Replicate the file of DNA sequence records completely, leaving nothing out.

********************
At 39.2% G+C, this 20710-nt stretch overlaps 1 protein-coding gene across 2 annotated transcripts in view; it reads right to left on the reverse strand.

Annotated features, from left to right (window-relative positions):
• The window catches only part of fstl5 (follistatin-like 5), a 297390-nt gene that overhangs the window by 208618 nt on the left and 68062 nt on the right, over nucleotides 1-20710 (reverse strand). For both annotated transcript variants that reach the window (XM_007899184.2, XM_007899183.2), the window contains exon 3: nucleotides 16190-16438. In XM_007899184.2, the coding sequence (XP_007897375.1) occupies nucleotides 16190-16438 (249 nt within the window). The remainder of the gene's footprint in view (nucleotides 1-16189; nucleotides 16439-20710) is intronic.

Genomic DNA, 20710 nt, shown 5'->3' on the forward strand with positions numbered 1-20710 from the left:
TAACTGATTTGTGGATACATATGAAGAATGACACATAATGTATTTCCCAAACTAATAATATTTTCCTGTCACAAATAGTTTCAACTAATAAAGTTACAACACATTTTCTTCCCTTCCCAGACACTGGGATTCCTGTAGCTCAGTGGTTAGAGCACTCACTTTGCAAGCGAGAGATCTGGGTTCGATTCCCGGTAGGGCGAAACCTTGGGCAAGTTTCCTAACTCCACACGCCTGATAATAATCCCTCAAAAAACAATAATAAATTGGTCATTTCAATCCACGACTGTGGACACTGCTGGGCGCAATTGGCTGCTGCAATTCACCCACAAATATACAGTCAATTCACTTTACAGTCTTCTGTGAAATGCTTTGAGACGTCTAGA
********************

At 39.2% G+C, this 20710-nt stretch overlaps 1 protein-coding gene across 2 annotated transcripts in view; it reads right to left on the reverse strand.

Annotated features, from left to right (window-relative positions):
• The window catches only part of fstl5 (follistatin-like 5), a 297390-nt gene that overhangs the window by 208618 nt on the left and 68062 nt on the right, over nucleotides 1-20710 (reverse strand). For both annotated transcript variants that reach the window (XM_007899184.2, XM_007899183.2), the window contains exon 3: nucleotides 16190-16438. In XM_007899184.2, the coding sequence (XP_007897375.1) occupies nucleotides 16190-16438 (249 nt within the window). The remainder of the gene's footprint in view (nucleotides 1-16189; nucleotides 16439-20710) is intronic.

Genomic DNA, 20710 nt, shown 5'->3' on the forward strand with positions numbered 1-20710 from the left:
TAACTGATTTGTGGATACATATGAAGAATGACACATAATGTATTTCCCAAACTAATAATATTTTCCTGTCACAAATAGTTTCAACTAATAAAGTTACAACACATTTTCTTCCCTTCCCAGACACTGGGATTCCTGTAGCTCAGTGGTTAGAGCACTCACTTTGCAAGCGAGAGATCTGGGTTCGATTCCCGGTAGGGCGAAACCTTGGGCAAGTTTCCTAACTCCACACGCCTGATAATAATCCCTCAAAAAACAATAATAAATTGGTCATTTCAATCCACGACTGTGGACACTGCTGGGCGCAATTGGCTGCTGCAATTCACCCACAAATATACAGTCAATTCACTTTACAGTCTTCTGTGAAATGCTTTGAGACGTCTAGA